There are tons of different ways that you can get started with knitting. It’s called casting on, which is how you get all of your stitches onto the needle so that you can begin a project.
While there are so many ways that you can get your stitches on the needle, the long-tail cast on is what I teach all of my beginners, because it’s the most versatile and best looking.
Let’s get started with my favorite method of casting on stitches. It’s called the long-tail cast on. Below the embedded video you will see my written out steps on what to do here.
What you’ll need:
- Yarn (of course) – In the video below, I used Vanna’s Choice yarn. It’s 100% acrylic and one of the softer wallet-friendly yarns that I like to use for projects.
- Knitting Needles – Choose the needles suggested by the label on your yarn. For this demonstration, I used US 9 circular needles (beginners, use straight needles – they come in a package of two with nothing connecting the two needles). You will only need one of your two knitting needles.
- Patience – It’ll take some time to learn how to cast on your stitches and usually I took an entire 2-hour class period for teaching my students this method. That way they could practice over and over again and then get their project started before the end of class. Don’t get frustrated, every one takes quite a few tries before they get it.
Here we go!
- Make a slip knot and place this loop on your knitting needle. This counts as one of your cast on stitches. So, for example, if the pattern you’re making says cast on 36 stitches, that slip knot counts as one of those 36 stitches. Woohoo, you’ve already started something!
- Grab your tail. It’s important to remember that for how I teach the long-tail cast on, the tail of your yarn is always looped on your thumb. Thumb and tail both start with the letter ‘T’ and that’s how I remember.
- Wrap the tail around your left thumb. Just as shown on the video, once you grab the tail of your yarn, you’re going to wrap the yarn around your thumb, forming a loop. It’s very important that you start the wrap by bringing your thumb from over the top and loop the thumb around in a counter-clockwise motion.
- Wrap the working yarn around your left index finger. Your index finger is going to come up from underneath the working yarn, the strand that is attached to the ball of yarn. The next step will help form that loop around your index finger.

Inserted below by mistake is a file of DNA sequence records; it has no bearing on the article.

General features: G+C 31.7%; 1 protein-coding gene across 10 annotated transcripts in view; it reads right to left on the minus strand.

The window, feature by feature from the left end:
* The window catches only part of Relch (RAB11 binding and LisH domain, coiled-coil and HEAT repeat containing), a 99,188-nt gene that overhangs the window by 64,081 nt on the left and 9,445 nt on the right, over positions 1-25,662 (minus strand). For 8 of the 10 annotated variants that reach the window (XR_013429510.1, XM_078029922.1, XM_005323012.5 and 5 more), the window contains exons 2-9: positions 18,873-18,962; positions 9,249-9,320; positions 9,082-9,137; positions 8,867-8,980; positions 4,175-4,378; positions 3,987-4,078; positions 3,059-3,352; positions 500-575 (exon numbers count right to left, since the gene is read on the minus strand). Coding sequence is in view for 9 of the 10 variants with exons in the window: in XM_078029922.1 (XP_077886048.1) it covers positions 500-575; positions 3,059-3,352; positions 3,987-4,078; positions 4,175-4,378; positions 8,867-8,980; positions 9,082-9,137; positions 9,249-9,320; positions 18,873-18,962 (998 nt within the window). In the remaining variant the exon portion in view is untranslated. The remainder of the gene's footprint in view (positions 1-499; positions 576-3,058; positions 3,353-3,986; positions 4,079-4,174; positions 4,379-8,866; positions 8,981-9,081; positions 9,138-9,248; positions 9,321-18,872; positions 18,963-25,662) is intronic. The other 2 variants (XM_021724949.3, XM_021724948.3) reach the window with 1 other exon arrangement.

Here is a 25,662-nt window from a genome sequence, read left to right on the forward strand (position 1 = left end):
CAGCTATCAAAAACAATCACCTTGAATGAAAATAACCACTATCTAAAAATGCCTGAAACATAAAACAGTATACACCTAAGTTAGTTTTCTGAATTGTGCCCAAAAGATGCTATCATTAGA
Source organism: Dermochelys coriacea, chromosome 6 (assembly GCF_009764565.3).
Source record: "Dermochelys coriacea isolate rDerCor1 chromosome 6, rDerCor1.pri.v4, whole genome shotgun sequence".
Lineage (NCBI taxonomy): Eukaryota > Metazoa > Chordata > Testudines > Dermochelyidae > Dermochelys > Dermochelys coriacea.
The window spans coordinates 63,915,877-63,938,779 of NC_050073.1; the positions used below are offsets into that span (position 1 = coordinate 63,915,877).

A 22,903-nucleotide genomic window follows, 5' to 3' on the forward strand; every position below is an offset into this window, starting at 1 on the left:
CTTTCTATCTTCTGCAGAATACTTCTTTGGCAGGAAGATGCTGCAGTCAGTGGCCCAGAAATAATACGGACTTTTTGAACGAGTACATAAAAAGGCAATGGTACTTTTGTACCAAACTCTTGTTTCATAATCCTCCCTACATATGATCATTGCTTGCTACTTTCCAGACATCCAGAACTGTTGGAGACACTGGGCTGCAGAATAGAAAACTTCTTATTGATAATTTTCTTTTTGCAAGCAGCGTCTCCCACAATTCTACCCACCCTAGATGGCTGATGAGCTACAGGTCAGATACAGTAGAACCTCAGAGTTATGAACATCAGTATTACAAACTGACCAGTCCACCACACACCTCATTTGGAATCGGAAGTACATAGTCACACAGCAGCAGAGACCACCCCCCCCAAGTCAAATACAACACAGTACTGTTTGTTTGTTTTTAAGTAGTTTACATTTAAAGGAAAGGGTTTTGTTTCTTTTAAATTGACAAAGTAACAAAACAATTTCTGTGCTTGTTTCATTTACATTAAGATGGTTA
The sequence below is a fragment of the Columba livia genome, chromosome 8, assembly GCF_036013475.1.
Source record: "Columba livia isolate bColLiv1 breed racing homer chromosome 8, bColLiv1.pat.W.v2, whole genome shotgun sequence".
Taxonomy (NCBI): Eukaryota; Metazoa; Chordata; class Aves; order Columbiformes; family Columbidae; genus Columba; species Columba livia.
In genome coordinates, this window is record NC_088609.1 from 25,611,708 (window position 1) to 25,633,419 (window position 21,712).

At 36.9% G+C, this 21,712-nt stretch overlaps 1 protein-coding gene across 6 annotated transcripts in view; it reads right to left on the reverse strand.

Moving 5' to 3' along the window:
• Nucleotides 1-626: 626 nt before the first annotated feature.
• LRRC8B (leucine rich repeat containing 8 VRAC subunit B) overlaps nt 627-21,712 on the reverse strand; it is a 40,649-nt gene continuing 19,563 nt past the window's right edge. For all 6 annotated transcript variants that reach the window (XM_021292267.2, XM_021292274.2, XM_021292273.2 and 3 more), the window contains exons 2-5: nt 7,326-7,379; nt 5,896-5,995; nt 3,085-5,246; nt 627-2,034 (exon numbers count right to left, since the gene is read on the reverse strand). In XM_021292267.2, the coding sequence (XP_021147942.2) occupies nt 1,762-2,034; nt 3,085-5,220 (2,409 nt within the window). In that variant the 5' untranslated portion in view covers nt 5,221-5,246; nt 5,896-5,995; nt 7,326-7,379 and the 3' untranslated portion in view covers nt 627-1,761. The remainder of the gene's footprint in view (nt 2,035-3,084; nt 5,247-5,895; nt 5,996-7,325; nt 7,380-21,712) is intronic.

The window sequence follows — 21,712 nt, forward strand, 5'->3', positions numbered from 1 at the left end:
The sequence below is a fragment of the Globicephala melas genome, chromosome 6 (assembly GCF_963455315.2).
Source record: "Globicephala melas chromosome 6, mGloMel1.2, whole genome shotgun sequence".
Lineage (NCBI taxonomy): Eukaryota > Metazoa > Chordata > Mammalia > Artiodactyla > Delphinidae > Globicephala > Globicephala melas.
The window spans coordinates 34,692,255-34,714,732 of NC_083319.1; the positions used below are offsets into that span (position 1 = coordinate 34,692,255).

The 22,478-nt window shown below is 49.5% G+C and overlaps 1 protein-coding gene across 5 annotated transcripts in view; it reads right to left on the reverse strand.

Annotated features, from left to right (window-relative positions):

- Rotate your left hand to get your yarn into position. The video is better at demonstrating this, but you’re left hand is going to rotate so that your palm is face up. That act helps loop the yarn around your index finger and thumb and makes the loops presentable for the act of casting on more stitches.
- Thread the needle through the loop on your thumb from below. Refer to the video for this step. Your needle tip will come from underneath the loop and through said loop.
- Grab the yarn from your index finger with your needle and pull through the thumb loop. Essentially, you’re pulling that top yarn, the index finger yarn, with the needle and pulling it through the loop on your thumb. Keep watching, the magic is about to happen.
- Drop the thumb loop. What?! Yes, I promise. Drop that loop off of your thumb. That will allow the loop you just made to close onto your needle.
You’re going to repeat steps 3-8 for the complete number of stitches that you need to cast on.
Some helpful hints:
- You can use your thumb to tighten the stitches onto the needle, but don’t pull too tight.
- If your cast on stitches are too tight – the stitches should be snug on the needle, but loose enough to move freely once you start your next row – start over and keep playing around with tension.
- Don’t drop the yarn from both fingers every time, just the thumb. The act of re-wrapping the yarn on your thumb can also help tighten your stitches.
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